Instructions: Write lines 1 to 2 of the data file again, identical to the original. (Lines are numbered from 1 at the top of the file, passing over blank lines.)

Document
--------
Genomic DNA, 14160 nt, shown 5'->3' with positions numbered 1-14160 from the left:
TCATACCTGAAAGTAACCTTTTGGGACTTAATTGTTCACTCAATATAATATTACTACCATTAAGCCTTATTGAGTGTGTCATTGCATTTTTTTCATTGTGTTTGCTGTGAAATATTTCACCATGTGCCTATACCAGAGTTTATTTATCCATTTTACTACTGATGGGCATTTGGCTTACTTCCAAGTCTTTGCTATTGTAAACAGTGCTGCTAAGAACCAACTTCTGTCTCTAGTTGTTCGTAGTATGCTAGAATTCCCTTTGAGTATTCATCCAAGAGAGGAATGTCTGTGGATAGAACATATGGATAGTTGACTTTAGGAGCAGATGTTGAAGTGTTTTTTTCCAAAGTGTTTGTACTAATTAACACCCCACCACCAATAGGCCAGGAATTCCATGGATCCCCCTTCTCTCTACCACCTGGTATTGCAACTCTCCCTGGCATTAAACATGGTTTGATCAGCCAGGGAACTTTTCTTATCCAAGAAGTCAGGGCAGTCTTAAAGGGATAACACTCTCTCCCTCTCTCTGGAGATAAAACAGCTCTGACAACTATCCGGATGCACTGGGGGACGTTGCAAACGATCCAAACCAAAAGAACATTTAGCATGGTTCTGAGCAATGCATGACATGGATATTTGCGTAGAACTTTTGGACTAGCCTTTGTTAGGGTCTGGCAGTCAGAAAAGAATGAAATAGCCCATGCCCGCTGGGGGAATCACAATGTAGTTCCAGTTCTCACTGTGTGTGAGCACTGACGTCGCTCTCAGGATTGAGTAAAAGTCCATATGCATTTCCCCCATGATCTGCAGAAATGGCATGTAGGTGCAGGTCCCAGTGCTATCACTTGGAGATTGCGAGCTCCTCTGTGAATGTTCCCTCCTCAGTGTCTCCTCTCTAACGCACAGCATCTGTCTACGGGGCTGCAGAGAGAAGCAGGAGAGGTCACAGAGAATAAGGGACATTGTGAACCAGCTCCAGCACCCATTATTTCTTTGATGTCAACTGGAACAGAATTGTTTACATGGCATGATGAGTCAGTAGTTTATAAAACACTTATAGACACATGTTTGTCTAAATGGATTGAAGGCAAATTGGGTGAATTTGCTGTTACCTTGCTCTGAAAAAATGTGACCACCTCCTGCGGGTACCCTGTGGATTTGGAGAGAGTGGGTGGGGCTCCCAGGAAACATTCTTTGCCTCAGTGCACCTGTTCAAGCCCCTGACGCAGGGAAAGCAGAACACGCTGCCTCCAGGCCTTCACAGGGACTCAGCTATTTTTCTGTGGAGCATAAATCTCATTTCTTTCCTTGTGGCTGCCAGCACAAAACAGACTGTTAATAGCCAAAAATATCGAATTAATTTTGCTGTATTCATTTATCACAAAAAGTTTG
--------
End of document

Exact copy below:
Genomic DNA, 14160 nt, shown 5'->3' with positions numbered 1-14160 from the left:
TCATACCTGAAAGTAACCTTTTGGGACTTAATTGTTCACTCAATATAATATTACTACCATTAAGCCTTATTGAGTGTGTCATTGCATTTTTTTCATTGTGTTTGCTGTGAAATATTTCACCATGTGCCTATACCAGAGTTTATTTATCCATTTTACTACTGATGGGCATTTGGCTTACTTCCAAGTCTTTGCTATTGTAAACAGTGCTGCTAAGAACCAACTTCTGTCTCTAGTTGTTCGTAGTATGCTAGAATTCCCTTTGAGTATTCATCCAAGAGAGGAATGTCTGTGGATAGAACATATGGATAGTTGACTTTAGGAGCAGATGTTGAAGTGTTTTTTTCCAAAGTGTTTGTACTAATTAACACCCCACCACCAATAGGCCAGGAATTCCATGGATCCCCCTTCTCTCTACCACCTGGTATTGCAACTCTCCCTGGCATTAAACATGGTTTGATCAGCCAGGGAACTTTTCTTATCCAAGAAGTCAGGGCAGTCTTAAAGGGATAACACTCTCTCCCTCTCTCTGGAGATAAAACAGCTCTGACAACTATCCGGATGCACTGGGGGACGTTGCAAACGATCCAAACCAAAAGAACATTTAGCATGGTTCTGAGCAATGCATGACATGGATATTTGCGTAGAACTTTTGGACTAGCCTTTGTTAGGGTCTGGCAGTCAGAAAAGAATGAAATAGCCCATGCCCGCTGGGGGAATCACAATGTAGTTCCAGTTCTCACTGTGTGTGAGCACTGACGTCGCTCTCAGGATTGAGTAAAAGTCCATATGCATTTCCCCCATGATCTGCAGAAATGGCATGTAGGTGCAGGTCCCAGTGCTATCACTTGGAGATTGCGAGCTCCTCTGTGAATGTTCCCTCCTCAGTGTCTCCTCTCTAACGCACAGCATCTGTCTACGGGGCTGCAGAGAGAAGCAGGAGAGGTCACAGAGAATAAGGGACATTGTGAACCAGCTCCAGCACCCATTATTTCTTTGATGTCAACTGGAACAGAATTGTTTACATGGCATGATGAGTCAGTAGTTTATAAAACACTTATAGACACATGTTTGTCTAAATGGATTGAAGGCAAATTGGGTGAATTTGCTGTTACCTTGCTCTGAAAAAATGTGACCACCTCCTGCGGGTACCCTGTGGATTTGGAGAGAGTGGGTGGGGCTCCCAGGAAACATTCTTTGCCTCAGTGCACCTGTTCAAGCCCCTGACGCAGGGAAAGCAGAACACGCTGCCTCCAGGCCTTCACAGGGACTCAGCTATTTTTCTGTGGAGCATAAATCTCATTTCTTTCCTTGTGGCTGCCAGCACAAAACAGACTGTTAATAGCCAAAAATATCGAATTAATTTTGCTGTATTCATTTATCACAAAAAGTTTG